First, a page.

In A Red Herring Without Mustard, Flavia sets fire to a gypsy's fortune-telling tent (accidently, of course) at the church fête. She then feels compelled to invite gypsy, Fenella, to rest and park her caravan and horse in an area of the Buckshaw estate called the Palings. Awhile later, Fenella is found beaten and Flavia wonders if this could be connected to a missing child long ago, which Fenella has been accused of taking. When another body is found on the grounds of Buckshaw and Fenella's granddaughter shows up, red herrings abound as Flavia is pulled in many directions. She'll need all of her wits and really focus if she hopes to uncover long kept secrets and mysterious past events.
I loved this book. The first one is still my favourite, but this one is a close second. The story is filled with interesting characters and fascinating information about the family and the Hobblers, a religious group in the area. The whole thing is just wonderful. Bradley fills in new readers regarding the family and past events in other books rather nicely while keeping it fresh for fans of the series by adding new background details.
Flavia is as curious, delightful and charming as ever and still obsessed with poisons and her chemistry lab. Her trusty sidekick/bicycle is once again by her side. As before, she's warring with her sisters, Daphne (Daffy) and Ophelia (Feely), both of whom get under Flavia's skin. She's joined other familiar characters like her father; Dogger, the houseman; Mrs. Mullet, the cook; Inspector Hewitt; and a host of new characters. These new characters: Brookie, Colin, Fenella, Porcelain and others, are wonderful additions and make the story so much fun to read.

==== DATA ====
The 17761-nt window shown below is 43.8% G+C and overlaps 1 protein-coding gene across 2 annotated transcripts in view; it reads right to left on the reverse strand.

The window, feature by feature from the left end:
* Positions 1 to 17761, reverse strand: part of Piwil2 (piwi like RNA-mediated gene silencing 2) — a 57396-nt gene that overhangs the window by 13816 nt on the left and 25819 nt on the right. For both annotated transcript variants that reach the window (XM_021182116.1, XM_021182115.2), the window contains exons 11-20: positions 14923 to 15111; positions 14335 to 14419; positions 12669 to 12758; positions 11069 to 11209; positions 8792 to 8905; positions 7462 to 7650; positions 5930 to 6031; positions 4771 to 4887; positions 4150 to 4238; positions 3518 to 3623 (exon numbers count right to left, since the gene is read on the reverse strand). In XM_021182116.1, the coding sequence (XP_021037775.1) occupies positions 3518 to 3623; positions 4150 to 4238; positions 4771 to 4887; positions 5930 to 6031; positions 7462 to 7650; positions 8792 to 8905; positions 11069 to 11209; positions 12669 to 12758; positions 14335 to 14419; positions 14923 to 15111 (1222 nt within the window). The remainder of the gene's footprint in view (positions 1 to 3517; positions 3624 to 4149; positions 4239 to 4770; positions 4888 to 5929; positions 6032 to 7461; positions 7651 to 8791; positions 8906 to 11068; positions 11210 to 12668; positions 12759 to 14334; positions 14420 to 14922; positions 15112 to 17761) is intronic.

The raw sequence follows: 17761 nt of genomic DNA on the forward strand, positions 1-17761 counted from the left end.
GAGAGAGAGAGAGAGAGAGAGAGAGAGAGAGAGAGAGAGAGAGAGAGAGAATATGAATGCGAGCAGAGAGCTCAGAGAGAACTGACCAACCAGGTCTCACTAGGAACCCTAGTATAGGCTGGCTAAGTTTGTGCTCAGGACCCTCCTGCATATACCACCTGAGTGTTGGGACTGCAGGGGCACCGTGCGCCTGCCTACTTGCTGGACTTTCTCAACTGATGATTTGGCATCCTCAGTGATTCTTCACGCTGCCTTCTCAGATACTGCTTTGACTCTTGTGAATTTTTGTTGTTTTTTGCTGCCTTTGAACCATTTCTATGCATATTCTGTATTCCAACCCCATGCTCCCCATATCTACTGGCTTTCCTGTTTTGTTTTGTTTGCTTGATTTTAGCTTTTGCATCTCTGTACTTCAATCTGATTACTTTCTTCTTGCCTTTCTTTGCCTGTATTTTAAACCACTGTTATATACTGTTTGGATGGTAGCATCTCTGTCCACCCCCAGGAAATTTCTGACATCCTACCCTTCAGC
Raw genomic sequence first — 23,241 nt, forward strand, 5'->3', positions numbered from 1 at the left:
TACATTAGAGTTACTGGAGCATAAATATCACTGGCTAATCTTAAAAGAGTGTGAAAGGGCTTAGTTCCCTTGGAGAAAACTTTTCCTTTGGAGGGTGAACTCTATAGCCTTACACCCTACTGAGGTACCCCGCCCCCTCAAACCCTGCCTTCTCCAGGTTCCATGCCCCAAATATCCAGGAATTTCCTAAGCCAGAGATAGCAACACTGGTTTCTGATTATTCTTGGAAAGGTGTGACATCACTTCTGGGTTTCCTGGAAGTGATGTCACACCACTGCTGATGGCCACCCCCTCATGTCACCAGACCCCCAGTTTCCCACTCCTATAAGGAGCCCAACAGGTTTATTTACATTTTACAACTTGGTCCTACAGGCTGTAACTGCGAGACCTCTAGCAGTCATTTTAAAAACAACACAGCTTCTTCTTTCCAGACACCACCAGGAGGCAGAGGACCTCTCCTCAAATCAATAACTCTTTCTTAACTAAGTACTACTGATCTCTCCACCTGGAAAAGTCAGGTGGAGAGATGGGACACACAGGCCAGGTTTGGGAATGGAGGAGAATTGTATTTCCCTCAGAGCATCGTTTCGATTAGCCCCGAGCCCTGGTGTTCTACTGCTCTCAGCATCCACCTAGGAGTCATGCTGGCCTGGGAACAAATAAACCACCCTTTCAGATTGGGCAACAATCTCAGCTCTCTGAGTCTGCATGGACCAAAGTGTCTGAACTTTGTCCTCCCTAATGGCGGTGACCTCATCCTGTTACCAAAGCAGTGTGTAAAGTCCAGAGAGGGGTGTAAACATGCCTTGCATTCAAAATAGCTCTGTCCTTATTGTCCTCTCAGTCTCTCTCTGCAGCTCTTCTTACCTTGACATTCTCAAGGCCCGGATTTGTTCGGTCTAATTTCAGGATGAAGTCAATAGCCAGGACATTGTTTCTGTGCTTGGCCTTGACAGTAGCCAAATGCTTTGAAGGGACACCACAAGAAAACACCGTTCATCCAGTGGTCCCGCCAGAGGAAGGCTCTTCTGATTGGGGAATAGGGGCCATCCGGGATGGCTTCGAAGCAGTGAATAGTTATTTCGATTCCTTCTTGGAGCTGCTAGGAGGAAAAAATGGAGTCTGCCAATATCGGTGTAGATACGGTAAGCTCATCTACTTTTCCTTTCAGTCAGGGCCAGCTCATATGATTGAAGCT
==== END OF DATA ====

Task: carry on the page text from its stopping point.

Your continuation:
In this book, we get to see a new side of Flavia as she seems about to make a friend her own age, when Porcelain, Fenella's granddaughter enters the story. You'll just have to read the book to see how she makes out with that possibility. Bradley also introduces another side of Flavia's father, a gentler, softer side that even surprises Flavia. I loved both of these developments.
While Flavia is a huge attraction in this book for me, it's not just that character that draws me in and keeps my interest. This story is humorous and so intelligently written, I can't help but keep coming back for more.
This is the third book in the Flavia series. The author references the other cases/books, but not so much that this book couldn't stand alone. Of course, I might be a little biased because I've read the first two.
It always surprises me after a family row to find that the world outdoors has remained the same. While the passions and feelings that accumulate like noxious gases inside a house seem to condense and cling to the walls and ceilings like old smoke, the out-of-doors is different.
sporran (page 50): pouch worn with a kilt
lorgnette (page 204): glasses with handle, opera glasses
chancel (page 271): area of a church near the altar
gorgon (page 329): Greek monster or terrifying woman
Highly recommended. I can't wait for the next instalment of the Flavia de Luce series, Seeds of Antiquity.
My reviews for the other books in the series:
The Sweetness at the Bottom of the Pie
The Weed That Strings the Hangman's Bag
For more information about this book or to take a peek inside, please visit the Random House website.
If you love Flavia as I do, you might want to check out the The Flavia Fan Club. It contains lots of author information as well as updates on future books.
I'd like to thank those nice people at Random House Canada for this review copy.
A Red Herring Without Mustard by Alan Bradley, Doubleday Canada (Random House), ©2011. ISBN 9780385665865(Hardcover), 370p.